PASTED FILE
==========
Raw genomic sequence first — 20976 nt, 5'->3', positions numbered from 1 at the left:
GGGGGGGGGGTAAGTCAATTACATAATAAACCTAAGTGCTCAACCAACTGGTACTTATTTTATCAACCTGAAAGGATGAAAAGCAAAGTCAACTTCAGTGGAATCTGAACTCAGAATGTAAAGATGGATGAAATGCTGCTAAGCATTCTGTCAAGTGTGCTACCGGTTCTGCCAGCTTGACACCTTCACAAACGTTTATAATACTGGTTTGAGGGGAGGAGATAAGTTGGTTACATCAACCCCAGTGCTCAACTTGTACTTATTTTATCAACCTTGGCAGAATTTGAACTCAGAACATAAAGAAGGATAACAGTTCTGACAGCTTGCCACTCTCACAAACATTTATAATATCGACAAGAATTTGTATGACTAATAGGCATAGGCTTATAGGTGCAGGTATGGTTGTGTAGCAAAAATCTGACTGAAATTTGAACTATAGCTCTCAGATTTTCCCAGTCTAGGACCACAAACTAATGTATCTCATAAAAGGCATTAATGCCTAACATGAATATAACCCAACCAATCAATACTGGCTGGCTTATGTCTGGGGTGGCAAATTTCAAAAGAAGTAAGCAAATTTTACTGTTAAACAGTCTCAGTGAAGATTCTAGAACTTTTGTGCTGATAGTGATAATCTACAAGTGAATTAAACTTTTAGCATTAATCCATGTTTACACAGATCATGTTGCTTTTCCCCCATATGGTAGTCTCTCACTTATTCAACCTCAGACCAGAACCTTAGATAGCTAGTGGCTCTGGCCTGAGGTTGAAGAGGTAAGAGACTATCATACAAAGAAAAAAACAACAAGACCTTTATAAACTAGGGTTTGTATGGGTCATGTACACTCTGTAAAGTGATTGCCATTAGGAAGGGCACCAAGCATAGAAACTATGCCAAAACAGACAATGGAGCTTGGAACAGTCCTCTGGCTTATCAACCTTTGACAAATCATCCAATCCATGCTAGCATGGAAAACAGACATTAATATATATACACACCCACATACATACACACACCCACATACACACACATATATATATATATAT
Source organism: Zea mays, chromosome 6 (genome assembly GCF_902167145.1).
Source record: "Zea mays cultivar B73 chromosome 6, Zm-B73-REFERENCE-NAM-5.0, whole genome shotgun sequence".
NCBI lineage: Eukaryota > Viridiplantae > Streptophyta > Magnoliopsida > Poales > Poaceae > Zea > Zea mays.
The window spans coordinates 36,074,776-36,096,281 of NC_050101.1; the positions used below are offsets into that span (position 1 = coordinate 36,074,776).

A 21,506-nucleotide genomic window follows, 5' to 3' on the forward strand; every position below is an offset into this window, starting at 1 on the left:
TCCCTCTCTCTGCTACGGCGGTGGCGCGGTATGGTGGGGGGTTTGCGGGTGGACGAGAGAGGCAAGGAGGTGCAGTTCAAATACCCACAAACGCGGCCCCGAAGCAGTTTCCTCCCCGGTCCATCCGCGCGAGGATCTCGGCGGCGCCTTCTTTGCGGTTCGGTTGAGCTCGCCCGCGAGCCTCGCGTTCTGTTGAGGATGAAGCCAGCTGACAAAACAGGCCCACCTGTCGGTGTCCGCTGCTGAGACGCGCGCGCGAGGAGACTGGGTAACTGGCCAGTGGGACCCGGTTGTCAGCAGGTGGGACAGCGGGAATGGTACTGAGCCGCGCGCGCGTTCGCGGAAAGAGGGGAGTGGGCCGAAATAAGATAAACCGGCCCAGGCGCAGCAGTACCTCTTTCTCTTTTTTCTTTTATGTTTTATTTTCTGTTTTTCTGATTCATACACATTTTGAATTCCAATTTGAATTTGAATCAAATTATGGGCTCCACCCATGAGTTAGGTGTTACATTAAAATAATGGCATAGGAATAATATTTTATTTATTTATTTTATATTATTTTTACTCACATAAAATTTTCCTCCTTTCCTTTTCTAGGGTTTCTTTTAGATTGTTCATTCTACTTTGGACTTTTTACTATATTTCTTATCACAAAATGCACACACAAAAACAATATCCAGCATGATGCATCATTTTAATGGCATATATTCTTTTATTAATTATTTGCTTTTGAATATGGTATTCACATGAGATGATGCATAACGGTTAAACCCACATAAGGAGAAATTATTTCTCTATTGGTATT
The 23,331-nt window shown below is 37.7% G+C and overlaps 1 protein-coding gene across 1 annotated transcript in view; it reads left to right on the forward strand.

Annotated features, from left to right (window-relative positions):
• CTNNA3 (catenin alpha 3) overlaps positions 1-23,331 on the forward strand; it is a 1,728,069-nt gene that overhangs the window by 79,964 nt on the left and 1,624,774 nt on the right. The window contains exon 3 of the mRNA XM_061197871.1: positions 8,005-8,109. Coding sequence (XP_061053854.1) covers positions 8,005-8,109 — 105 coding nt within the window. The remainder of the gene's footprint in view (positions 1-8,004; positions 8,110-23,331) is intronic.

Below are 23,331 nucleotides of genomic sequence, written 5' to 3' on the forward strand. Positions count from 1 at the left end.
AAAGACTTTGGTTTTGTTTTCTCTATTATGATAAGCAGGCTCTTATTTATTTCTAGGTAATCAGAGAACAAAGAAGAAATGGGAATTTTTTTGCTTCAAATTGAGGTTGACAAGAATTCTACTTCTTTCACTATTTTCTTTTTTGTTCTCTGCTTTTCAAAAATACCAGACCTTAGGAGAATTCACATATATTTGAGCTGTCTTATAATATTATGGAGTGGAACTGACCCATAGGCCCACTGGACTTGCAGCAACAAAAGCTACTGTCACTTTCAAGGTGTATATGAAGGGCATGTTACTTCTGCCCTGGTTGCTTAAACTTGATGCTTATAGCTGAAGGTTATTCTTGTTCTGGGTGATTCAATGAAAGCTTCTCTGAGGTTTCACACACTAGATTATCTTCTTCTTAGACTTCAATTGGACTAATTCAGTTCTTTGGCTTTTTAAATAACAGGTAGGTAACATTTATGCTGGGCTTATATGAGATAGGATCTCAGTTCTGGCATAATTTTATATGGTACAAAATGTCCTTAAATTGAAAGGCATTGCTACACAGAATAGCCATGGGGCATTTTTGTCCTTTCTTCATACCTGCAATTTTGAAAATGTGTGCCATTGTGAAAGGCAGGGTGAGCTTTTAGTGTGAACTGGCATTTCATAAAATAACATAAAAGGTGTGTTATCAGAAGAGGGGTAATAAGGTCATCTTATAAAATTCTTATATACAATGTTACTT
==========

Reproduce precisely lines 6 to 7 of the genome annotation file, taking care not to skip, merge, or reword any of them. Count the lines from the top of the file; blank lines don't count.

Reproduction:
The window spans coordinates 36,074,776-36,096,281 of NC_050101.1; the positions used below are offsets into that span (position 1 = coordinate 36,074,776).

A 21,506-nucleotide genomic window follows, 5' to 3' on the forward strand; every position below is an offset into this window, starting at 1 on the left: